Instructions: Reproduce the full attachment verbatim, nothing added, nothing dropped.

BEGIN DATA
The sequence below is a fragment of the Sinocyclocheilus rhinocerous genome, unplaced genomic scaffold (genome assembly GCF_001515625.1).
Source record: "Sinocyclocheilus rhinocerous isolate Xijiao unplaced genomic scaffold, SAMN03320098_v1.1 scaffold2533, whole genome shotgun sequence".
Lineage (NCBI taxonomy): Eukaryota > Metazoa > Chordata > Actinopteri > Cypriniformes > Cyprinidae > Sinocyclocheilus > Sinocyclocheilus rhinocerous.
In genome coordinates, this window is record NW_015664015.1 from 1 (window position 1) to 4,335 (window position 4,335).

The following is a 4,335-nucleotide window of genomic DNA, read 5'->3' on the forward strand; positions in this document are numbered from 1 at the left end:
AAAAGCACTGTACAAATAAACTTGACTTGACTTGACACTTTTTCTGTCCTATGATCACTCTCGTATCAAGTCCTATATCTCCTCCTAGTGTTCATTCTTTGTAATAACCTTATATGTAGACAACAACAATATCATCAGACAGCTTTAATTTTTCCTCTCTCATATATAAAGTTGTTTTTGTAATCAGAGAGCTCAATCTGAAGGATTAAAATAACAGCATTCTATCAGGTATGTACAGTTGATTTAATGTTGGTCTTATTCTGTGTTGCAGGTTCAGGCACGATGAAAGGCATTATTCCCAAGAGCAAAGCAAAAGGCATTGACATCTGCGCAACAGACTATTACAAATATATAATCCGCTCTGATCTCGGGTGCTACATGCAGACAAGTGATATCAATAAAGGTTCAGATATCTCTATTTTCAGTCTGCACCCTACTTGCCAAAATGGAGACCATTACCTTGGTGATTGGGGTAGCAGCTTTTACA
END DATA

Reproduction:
The sequence below is a fragment of the Sinocyclocheilus rhinocerous genome, unplaced genomic scaffold (genome assembly GCF_001515625.1).
Source record: "Sinocyclocheilus rhinocerous isolate Xijiao unplaced genomic scaffold, SAMN03320098_v1.1 scaffold2533, whole genome shotgun sequence".
Lineage (NCBI taxonomy): Eukaryota > Metazoa > Chordata > Actinopteri > Cypriniformes > Cyprinidae > Sinocyclocheilus > Sinocyclocheilus rhinocerous.
In genome coordinates, this window is record NW_015664015.1 from 1 (window position 1) to 4,335 (window position 4,335).

The following is a 4,335-nucleotide window of genomic DNA, read 5'->3' on the forward strand; positions in this document are numbered from 1 at the left end:
AAAAGCACTGTACAAATAAACTTGACTTGACTTGACACTTTTTCTGTCCTATGATCACTCTCGTATCAAGTCCTATATCTCCTCCTAGTGTTCATTCTTTGTAATAACCTTATATGTAGACAACAACAATATCATCAGACAGCTTTAATTTTTCCTCTCTCATATATAAAGTTGTTTTTGTAATCAGAGAGCTCAATCTGAAGGATTAAAATAACAGCATTCTATCAGGTATGTACAGTTGATTTAATGTTGGTCTTATTCTGTGTTGCAGGTTCAGGCACGATGAAAGGCATTATTCCCAAGAGCAAAGCAAAAGGCATTGACATCTGCGCAACAGACTATTACAAATATATAATCCGCTCTGATCTCGGGTGCTACATGCAGACAAGTGATATCAATAAAGGTTCAGATATCTCTATTTTCAGTCTGCACCCTACTTGCCAAAATGGAGACCATTACCTTGGTGATTGGGGTAGCAGCTTTTACA